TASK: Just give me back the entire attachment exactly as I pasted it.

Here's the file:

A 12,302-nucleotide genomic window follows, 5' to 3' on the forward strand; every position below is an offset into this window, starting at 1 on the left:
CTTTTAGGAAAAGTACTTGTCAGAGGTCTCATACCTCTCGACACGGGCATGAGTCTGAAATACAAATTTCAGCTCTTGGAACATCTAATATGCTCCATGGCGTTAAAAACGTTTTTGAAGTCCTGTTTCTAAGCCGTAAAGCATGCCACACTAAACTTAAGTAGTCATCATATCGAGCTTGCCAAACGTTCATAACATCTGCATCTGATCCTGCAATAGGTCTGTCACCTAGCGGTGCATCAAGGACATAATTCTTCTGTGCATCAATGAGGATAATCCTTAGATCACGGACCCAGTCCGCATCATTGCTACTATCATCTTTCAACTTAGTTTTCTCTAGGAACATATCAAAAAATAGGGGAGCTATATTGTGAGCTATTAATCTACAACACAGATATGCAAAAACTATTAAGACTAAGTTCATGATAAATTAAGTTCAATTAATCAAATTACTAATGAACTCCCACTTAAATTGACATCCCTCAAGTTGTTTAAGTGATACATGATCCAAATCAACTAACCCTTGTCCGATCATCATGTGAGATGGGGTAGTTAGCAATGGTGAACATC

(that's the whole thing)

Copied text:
A 12,302-nucleotide genomic window follows, 5' to 3' on the forward strand; every position below is an offset into this window, starting at 1 on the left:
CTTTTAGGAAAAGTACTTGTCAGAGGTCTCATACCTCTCGACACGGGCATGAGTCTGAAATACAAATTTCAGCTCTTGGAACATCTAATATGCTCCATGGCGTTAAAAACGTTTTTGAAGTCCTGTTTCTAAGCCGTAAAGCATGCCACACTAAACTTAAGTAGTCATCATATCGAGCTTGCCAAACGTTCATAACATCTGCATCTGATCCTGCAATAGGTCTGTCACCTAGCGGTGCATCAAGGACATAATTCTTCTGTGCATCAATGAGGATAATCCTTAGATCACGGACCCAGTCCGCATCATTGCTACTATCATCTTTCAACTTAGTTTTCTCTAGGAACATATCAAAAAATAGGGGAGCTATATTGTGAGCTATTAATCTACAACACAGATATGCAAAAACTATTAAGACTAAGTTCATGATAAATTAAGTTCAATTAATCAAATTACTAATGAACTCCCACTTAAATTGACATCCCTCAAGTTGTTTAAGTGATACATGATCCAAATCAACTAACCCTTGTCCGATCATCATGTGAGATGGGGTAGTTAGCAATGGTGAACATC